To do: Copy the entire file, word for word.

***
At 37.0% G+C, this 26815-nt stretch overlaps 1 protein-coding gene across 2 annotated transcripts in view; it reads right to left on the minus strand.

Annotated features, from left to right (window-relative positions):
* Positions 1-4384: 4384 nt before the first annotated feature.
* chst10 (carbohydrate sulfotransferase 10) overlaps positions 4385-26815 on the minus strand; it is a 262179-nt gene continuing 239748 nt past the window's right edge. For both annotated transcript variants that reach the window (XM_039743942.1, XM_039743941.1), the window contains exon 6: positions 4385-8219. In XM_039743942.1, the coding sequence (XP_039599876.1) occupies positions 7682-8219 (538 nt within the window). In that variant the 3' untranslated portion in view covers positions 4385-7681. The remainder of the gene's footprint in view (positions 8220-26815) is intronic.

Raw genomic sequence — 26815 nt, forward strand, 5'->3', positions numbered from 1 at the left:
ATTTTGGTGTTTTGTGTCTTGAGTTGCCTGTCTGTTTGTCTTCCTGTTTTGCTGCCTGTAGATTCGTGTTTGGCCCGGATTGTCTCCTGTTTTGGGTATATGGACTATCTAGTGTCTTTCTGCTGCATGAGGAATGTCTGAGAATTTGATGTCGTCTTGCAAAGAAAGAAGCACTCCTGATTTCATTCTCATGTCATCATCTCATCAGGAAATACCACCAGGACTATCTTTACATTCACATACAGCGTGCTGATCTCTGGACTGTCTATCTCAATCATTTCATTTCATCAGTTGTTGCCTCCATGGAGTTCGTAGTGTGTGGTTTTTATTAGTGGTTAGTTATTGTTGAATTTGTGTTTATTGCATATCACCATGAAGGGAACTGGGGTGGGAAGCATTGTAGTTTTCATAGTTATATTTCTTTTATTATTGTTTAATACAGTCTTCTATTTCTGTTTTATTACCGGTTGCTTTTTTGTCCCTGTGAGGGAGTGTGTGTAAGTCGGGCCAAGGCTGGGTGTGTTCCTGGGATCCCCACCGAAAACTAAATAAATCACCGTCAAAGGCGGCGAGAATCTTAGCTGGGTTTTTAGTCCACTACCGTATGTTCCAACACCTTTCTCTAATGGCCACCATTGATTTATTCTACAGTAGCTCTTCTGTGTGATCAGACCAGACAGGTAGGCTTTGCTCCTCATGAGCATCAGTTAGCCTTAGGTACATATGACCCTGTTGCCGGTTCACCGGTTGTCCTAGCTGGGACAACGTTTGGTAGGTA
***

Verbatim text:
At 37.0% G+C, this 26815-nt stretch overlaps 1 protein-coding gene across 2 annotated transcripts in view; it reads right to left on the minus strand.

Annotated features, from left to right (window-relative positions):
* Positions 1-4384: 4384 nt before the first annotated feature.
* chst10 (carbohydrate sulfotransferase 10) overlaps positions 4385-26815 on the minus strand; it is a 262179-nt gene continuing 239748 nt past the window's right edge. For both annotated transcript variants that reach the window (XM_039743942.1, XM_039743941.1), the window contains exon 6: positions 4385-8219. In XM_039743942.1, the coding sequence (XP_039599876.1) occupies positions 7682-8219 (538 nt within the window). In that variant the 3' untranslated portion in view covers positions 4385-7681. The remainder of the gene's footprint in view (positions 8220-26815) is intronic.

Raw genomic sequence — 26815 nt, forward strand, 5'->3', positions numbered from 1 at the left:
ATTTTGGTGTTTTGTGTCTTGAGTTGCCTGTCTGTTTGTCTTCCTGTTTTGCTGCCTGTAGATTCGTGTTTGGCCCGGATTGTCTCCTGTTTTGGGTATATGGACTATCTAGTGTCTTTCTGCTGCATGAGGAATGTCTGAGAATTTGATGTCGTCTTGCAAAGAAAGAAGCACTCCTGATTTCATTCTCATGTCATCATCTCATCAGGAAATACCACCAGGACTATCTTTACATTCACATACAGCGTGCTGATCTCTGGACTGTCTATCTCAATCATTTCATTTCATCAGTTGTTGCCTCCATGGAGTTCGTAGTGTGTGGTTTTTATTAGTGGTTAGTTATTGTTGAATTTGTGTTTATTGCATATCACCATGAAGGGAACTGGGGTGGGAAGCATTGTAGTTTTCATAGTTATATTTCTTTTATTATTGTTTAATACAGTCTTCTATTTCTGTTTTATTACCGGTTGCTTTTTTGTCCCTGTGAGGGAGTGTGTGTAAGTCGGGCCAAGGCTGGGTGTGTTCCTGGGATCCCCACCGAAAACTAAATAAATCACCGTCAAAGGCGGCGAGAATCTTAGCTGGGTTTTTAGTCCACTACCGTATGTTCCAACACCTTTCTCTAATGGCCACCATTGATTTATTCTACAGTAGCTCTTCTGTGTGATCAGACCAGACAGGTAGGCTTTGCTCCTCATGAGCATCAGTTAGCCTTAGGTACATATGACCCTGTTGCCGGTTCACCGGTTGTCCTAGCTGGGACAACGTTTGGTAGGTA